In many relationships, there comes a time when one person begins to feel like things have run their course. The spark that once ignited a flame of desire becomes a weak glimmer of what once was. The excitement and anticipation that once preceded every visit begins to wane and the thought of being together becomes a mundane ritual of habit. You begin to feel as though spending time together has turned into a chore and a duty rather than a pleasured privilege. You realize that it’s time to move on.
I’m sorry Whole Foods, but I think we need to breakup.
I have such fond memories of when we first met. I was visiting Atlanta and spotted you out of the corner of my eye as we passed each other on Briarcliff Road. You were like a beacon of freshness and beauty in an otherwise bleak market landscape. You welcomed me with open arms and showed me things I had never seen before—exotic tastes and unknown pleasures of the tongue awaited me around every corner. I can still vividly recall the intoxicating smell of vanilla and cinnamon as I passed your bustling bakery and my first glimpse of your sparklingly beautiful seafood display nearly took my breath away. Even your 365 Brands had a certain je ne sais quoi that hometown store brands just couldn’t match.
Before long, you became an integral part of my life. I looked forward to those monthly trips to Atlanta so that I could spend hours inside you. You were special and gave me something I could not find in Chattanooga. You gave me hope that there was more out there than the unhealthy, packaged foods that I had been getting from Bi-Lo and that whore Walmart. I even introduced my children to you and they quickly fell for your exotic wonders and pledges of purity that enticed me in the beginning.
Imagine my delight when I found out Whole Foods had decided to come to Chattanooga. I felt some trepidation since I had a very successful “friends with benefits” relationship with a sweet local by the name of Greenlife, but you promised things would be better when you moved to town. You said that you respected what I had with Greenlife and that you would never come between us. Things went just as you promised for a while, but then you started to change.
At first, it was the little things. A Whole Foods logo here, a 365 brand there, but before long you began to disrespect what I had built with Greenlife over the years and eventually pushed her out of my life completely. It was all about you and your Whole Foods “mission” that left no room on your shelves for so many of the things I loved about Greenlife.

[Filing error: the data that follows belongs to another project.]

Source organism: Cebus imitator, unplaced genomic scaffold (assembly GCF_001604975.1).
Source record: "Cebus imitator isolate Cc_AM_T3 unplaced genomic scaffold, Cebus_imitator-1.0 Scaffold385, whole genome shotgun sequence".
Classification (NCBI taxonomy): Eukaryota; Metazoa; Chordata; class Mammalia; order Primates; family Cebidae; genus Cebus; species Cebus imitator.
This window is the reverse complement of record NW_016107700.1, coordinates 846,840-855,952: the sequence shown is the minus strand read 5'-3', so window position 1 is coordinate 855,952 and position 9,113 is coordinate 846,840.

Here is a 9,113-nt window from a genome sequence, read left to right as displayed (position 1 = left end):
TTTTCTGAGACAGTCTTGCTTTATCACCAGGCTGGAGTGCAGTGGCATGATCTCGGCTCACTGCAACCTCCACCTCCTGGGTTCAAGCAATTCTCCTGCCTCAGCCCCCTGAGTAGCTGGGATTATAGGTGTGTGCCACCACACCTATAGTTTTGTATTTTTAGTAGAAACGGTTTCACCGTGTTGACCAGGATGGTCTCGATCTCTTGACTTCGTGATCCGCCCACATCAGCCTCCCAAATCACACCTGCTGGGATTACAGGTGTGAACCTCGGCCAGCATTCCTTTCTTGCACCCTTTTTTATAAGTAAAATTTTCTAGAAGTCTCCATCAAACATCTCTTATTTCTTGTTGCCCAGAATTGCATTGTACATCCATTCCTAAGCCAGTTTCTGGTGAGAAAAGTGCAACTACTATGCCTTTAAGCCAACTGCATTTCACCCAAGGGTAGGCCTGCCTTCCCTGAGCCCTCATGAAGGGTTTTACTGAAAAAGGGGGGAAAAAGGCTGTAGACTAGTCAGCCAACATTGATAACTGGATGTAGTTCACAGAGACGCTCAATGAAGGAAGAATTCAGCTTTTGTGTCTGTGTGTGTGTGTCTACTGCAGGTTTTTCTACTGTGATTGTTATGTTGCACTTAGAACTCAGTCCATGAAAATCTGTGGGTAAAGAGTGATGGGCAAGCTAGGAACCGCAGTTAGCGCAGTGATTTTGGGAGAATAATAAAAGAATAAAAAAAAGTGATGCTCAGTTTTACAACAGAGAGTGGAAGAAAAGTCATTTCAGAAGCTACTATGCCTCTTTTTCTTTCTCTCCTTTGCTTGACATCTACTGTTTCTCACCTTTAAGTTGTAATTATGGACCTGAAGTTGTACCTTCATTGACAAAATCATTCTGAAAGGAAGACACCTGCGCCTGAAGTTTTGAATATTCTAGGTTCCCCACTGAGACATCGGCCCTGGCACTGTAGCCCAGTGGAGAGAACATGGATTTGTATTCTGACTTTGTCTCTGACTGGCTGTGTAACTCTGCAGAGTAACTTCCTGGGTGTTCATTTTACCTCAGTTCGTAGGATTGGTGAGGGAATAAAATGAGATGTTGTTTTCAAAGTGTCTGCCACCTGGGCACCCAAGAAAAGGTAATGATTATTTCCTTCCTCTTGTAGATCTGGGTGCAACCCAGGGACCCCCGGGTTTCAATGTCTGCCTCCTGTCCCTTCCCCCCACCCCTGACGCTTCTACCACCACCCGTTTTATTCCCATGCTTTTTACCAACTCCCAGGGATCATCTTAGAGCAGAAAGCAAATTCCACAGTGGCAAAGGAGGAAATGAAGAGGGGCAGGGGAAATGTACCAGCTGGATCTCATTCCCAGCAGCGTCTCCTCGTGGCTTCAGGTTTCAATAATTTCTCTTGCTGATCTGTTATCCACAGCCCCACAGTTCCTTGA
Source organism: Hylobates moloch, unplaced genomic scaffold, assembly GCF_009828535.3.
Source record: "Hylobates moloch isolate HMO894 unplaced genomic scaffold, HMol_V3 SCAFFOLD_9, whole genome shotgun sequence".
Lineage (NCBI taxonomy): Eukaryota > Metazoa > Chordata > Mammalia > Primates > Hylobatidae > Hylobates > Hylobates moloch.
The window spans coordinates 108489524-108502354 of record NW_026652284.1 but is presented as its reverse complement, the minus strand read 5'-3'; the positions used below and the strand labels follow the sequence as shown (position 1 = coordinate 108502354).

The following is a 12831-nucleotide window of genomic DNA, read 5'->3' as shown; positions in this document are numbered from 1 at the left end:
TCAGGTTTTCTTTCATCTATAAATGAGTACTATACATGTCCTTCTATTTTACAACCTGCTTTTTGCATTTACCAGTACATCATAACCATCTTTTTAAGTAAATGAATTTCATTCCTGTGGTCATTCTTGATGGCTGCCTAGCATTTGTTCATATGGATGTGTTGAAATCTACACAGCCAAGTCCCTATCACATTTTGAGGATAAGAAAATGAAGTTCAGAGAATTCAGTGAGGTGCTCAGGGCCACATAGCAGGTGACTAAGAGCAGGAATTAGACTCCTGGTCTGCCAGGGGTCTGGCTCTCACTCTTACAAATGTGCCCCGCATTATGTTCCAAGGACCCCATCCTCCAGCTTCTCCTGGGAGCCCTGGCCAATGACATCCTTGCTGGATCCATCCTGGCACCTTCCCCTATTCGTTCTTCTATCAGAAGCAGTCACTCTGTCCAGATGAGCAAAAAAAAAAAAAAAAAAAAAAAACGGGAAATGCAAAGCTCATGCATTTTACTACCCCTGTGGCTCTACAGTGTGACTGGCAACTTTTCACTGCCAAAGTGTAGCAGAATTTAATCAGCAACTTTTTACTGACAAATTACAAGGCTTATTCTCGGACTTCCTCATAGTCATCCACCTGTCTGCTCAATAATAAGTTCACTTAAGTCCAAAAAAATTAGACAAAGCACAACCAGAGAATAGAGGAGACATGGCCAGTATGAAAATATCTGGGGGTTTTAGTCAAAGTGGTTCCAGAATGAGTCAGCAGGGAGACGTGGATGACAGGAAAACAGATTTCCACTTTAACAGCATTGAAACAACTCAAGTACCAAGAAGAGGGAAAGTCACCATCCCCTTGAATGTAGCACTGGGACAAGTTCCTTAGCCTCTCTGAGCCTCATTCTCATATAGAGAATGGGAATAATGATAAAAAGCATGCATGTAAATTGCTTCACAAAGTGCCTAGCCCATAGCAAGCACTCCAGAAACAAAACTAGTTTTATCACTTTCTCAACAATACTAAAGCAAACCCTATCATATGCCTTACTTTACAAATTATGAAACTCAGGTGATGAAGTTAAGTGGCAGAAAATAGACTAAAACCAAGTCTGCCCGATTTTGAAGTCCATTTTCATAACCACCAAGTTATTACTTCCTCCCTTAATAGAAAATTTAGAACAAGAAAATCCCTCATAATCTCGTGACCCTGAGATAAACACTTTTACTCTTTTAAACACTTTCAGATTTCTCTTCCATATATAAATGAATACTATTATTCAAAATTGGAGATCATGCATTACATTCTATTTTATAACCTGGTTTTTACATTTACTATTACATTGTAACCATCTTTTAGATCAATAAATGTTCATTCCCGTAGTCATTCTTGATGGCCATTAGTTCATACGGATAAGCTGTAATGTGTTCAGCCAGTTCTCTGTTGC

To make matters worse, you left all of the focus on what was important for our relationship behind. The things I originally fell in love with Whole Foods for were starting to disappear and it wasn’t long before your commitment to providing me with a wide variety of fresh, healthy foods and quality grocery items began to take a back seat to other priorities.
I should have seen it coming when you first started fooling around with prepared foods. I tolerated the experiments with sandwiches, sushi and pizza, and even participated from time to time, but it just felt wrong and we both knew it. But when you installed a salad bar and a hot bar, it marked the beginning of the end for us. By the time you remodeled the entire store and turned it into a bad buffet restaurant that stores it inventory on the shopping aisles, I knew it was over. I feel lied to, betrayed and deceived by promises of a principled business model that was pushed aside once you became popular.
Whole Foods, you’ve become a trollop in activist’s clothes that plays with people’s desire to do the right thing for your own gain. Those of us who have known you for all of these years see clearly how your original goal to sell the highest quality products available is being drowned out by the drive for profits and growth.
So, we have to break up Whole Foods. If you decide to settle down and return to the beautiful oasis you once were, I will be here waiting. Until then, take care of yourself and don’t let your CEO abuse your natural beauty until you become unrecognizable, you’re too good for that. Goodbye, Whole Foods.
Chef-musician Mike McJunkin secretly shops at Bi-Lo, Walmart and other down-market markets and keeps a Food Lion Cub Card in his wallet. He once uttered the word “check” into a microphone at the US Festival, sending shockwaves through the crowd. Spare him no pity, but “like” him at facebook.com/sushiandbiscuits.